Cal State Fullerton recently broke ground on a new campus garden that will serve as a tool for hands-on student learning. The ceremony was part of Cal State Fullerton’s 12th annual Earth Month program in April.
Located between the Humanities and Social Sciences Building and Gordon Hall, the garden will be cared for by student organizations, academic departments, service-learning classes and other campus groups. Each group will be responsible for planting, weeding, watering and harvesting crops of their choice on a semester-to-semester basis.
The Center for Sustainability will oversee the maintenance of the garden. Meanwhile, the Fullerton Arboretum and Urban Agriculture Community-based Research Experience (U-ACRE) — a program that teaches about food insecurity, nutrition, environmental justice and sustainability through hands-on research — will provide technical support, seeds and compost to ensure successful growing seasons.
“I think it’s wonderful that Cal State Fullerton has become a part of the growing number of universities to establish campus gardens and help students learn how to make sustainable food systems,” said Michael Lotito, chief engineer and associate director of plant operations.
John Bock, professor of anthropology and director of CSUF’s Center for Sustainability, has been a longtime advocate of creating the campus garden. Bock led the effort to establish the garden, chaired the organizing committee and obtained funding for the community project.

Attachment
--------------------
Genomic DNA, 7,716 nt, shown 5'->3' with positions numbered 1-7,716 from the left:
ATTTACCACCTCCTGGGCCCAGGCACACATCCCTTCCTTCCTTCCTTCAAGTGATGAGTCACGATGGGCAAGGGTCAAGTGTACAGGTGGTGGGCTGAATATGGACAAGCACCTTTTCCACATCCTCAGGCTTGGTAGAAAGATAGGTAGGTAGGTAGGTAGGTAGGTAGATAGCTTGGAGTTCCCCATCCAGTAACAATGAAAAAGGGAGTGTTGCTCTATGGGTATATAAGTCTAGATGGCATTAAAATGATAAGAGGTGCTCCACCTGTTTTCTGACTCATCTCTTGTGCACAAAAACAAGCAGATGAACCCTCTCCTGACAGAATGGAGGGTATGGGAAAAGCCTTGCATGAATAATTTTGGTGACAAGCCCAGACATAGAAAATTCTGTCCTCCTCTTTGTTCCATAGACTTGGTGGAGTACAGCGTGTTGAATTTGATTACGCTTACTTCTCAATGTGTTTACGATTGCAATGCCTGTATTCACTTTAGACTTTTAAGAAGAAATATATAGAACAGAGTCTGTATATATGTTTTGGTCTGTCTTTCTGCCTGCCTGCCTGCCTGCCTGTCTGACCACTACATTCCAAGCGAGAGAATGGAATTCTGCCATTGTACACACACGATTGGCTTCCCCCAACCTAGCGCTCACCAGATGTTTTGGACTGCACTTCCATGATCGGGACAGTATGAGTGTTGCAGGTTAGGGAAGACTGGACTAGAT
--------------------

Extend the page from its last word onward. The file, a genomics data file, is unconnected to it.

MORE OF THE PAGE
“We are celebrating the resiliency of our community and new beginnings,” Bock said. “The CSUF campus garden is a place of inclusion, learning and service.”
The garden, originally set to debut in April 2020, was put on hold a few times due to the COVID-19 pandemic. At the ceremony, Sheryl Fontaine, dean of the College of Humanities and Social Sciences, thanked students for supporting plans to build a garden through years of uncertainty.
“Thank you for carrying the idea of a campus garden through the years it took to find space and to find a way here,” Fontaine said. “And then, when a pandemic sent us home just before the ribbon was to be cut, thank you for not giving up. Thank you for reminding us about our responsibility as temporary caretakers of the Earth and for the feeling of hope that a garden invokes.”
“This is a more accessible way for students on campus to participate and learn where their food comes from,” Ramirez said. “I think this is a huge milestone for the campus and hopefully other schools see this and implement a garden at their universities as well.”